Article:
Second, the microprocessor of the sensor circuit 44 implements a timer/monitor circuit 46 which ensures that the two sensor pads 14a and 14b are triggered within a predetermined time frame (e.g., milliseconds) of each other. Since the use of two sensor pads 14a and 14b provides redundancy, both sensor pads 14a and 14b must trigger nearly simultaneously in order for the palm button 10 to actuate. Thus, if one sensor pad is triggered (step S6), and then the other sensor pad is not triggered until 0.5 seconds later, the timer/monitor circuit 46 ensures that the punch press 52 is not actuated (steps S7-S9).
FIG. 3 illustrates a second palm button 54 used in conjunction with the palm button 10 and the punch press 52. The palm button 54 has curved sensor pads with non-parallel normals, as illustrated. As described above, the use of two actuation devices in conjunction with a punch press is known. In this case, the operator places a hand on the palm button 10, thereby triggering both sensor pads 14a and 14b and actuating the palm button 10. A similar sequence of events occurs with respect to the palm button 54. The outputs of the palm buttons 10 and 54 are fed to programmable logic controller interface 50 which, after ensuring that both palm buttons 10 and 54 have been actuated in a required manner, actuates the punch press 52.
Of course, the palm button 10 could also be used with other industrial machinery besides punch presses. For example, the palm button could be used for a motor starter or safety relay. Whether a single palm button is used or whether multiple palm buttons are used is determined based on the particular application.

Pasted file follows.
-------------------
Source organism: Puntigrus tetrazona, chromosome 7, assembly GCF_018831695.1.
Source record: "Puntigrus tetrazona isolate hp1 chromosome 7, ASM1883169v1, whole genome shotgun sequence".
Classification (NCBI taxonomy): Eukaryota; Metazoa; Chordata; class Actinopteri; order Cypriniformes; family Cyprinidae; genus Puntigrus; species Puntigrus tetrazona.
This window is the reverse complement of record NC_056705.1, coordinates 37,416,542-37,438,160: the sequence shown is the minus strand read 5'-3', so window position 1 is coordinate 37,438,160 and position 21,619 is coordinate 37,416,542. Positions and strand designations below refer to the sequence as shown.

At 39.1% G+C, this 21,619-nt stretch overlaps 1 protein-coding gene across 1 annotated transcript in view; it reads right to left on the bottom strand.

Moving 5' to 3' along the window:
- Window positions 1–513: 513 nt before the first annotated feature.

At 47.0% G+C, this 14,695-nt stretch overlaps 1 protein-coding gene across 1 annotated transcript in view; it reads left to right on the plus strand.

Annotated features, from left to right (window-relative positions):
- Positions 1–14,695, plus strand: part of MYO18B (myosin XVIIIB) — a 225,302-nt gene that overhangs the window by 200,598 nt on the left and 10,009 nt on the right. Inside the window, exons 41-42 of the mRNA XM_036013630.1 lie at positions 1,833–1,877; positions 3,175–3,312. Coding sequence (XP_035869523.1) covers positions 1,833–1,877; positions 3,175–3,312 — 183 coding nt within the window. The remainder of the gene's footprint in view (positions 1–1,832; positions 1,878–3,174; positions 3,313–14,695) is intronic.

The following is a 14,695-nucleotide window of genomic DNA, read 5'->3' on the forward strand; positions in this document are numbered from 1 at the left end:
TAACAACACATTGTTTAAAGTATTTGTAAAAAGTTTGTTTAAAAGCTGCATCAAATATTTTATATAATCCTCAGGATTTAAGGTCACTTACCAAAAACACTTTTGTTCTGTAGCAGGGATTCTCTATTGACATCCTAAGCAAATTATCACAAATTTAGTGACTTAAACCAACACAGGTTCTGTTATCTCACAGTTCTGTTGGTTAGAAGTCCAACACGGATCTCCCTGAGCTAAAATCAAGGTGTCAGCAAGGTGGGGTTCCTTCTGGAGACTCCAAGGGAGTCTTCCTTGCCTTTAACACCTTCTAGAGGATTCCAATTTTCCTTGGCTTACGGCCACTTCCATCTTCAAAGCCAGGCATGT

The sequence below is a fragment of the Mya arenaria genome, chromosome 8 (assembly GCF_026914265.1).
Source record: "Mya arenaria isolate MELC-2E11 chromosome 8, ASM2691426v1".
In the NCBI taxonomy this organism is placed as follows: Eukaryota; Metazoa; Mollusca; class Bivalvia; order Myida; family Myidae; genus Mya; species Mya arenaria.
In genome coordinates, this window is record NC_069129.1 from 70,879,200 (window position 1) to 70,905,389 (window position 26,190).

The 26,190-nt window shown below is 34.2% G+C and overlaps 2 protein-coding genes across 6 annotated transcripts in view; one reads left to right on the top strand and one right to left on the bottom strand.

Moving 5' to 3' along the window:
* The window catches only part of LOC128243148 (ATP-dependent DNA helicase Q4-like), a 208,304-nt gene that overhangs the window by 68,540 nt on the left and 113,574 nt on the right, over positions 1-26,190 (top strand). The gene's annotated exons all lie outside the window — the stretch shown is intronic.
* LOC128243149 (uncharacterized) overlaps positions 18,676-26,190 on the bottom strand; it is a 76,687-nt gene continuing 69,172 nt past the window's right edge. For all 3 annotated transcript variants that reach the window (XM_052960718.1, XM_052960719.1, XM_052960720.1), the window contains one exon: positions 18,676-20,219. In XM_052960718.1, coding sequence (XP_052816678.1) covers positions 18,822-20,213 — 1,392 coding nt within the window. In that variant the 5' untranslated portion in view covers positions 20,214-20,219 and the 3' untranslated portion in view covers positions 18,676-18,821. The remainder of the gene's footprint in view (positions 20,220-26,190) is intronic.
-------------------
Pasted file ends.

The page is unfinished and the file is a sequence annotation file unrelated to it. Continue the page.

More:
The palm button 10 has numerous advantages over conventional actuation devices. First, the palm button 10 has safety features which are difficult to defeat. Unlike conventional actuation devices used in industrial controls, the palm button 10 is not actuated by mechanical force but rather utilizes soft touch sensors. Additionally, assuming the preferred soft touch sensor technology discussed above is used, the palm button 10 is sensitive to primarily only human touch and not, for example, to humidity or other factors found in an industrial environment. The range of objects which can trigger the sensor pads 14a and 14b is therefore very limited. For example, the sensor pads 14a and 14b would not be triggered in the event that a hammer or other heavy object fell on the palm button 10, unlike conventional push button actuation devices.
The shape of the housing 12 in conjunction with the placement of the two sensor pads 14a and 14b in different planes also makes the palm button 10 difficult to defeat. The use of two sensor pads 14a and 14b provides redundancy; both sensor pads 14a and 14b must be triggered in order to actuate the palm button 10. Further, the use of a curved housing and multi-plane pad placement makes it unlikely that a flat object will trigger both sensor pads 14a and 14b. Thus, a human hand can conform to the housing 12 and therefore can trigger both sensor pads 14a and 14b. However, even assuming a flat object such as a 2×4 length of plywood could trigger one of the sensor pads 14a and 14b (which, as described above, are sensitive mainly to human touch), it would still not be able to simultaneously trigger both sensor pads. A flat and rigid object can not conform to the sensor housing 12 and therefore can not simultaneously trigger both sensor pads 14a and 14b. Moreover, if an object falls on the housing 12, the spherical shape of the housing 12 is likely to cause the object to immediately fall off the housing 12. Further, if a human hand only accidentally brushes against the housing 12, and is not placed squarely on the housing 12, then it is unlikely that both sensor pads 14a and 14b will trigger. In short, the palm button 10 is a very safe actuation device because it is extremely unlikely that the palm button 10 will be actuated by anything other than a human hand which is squarely placed on the housing 12.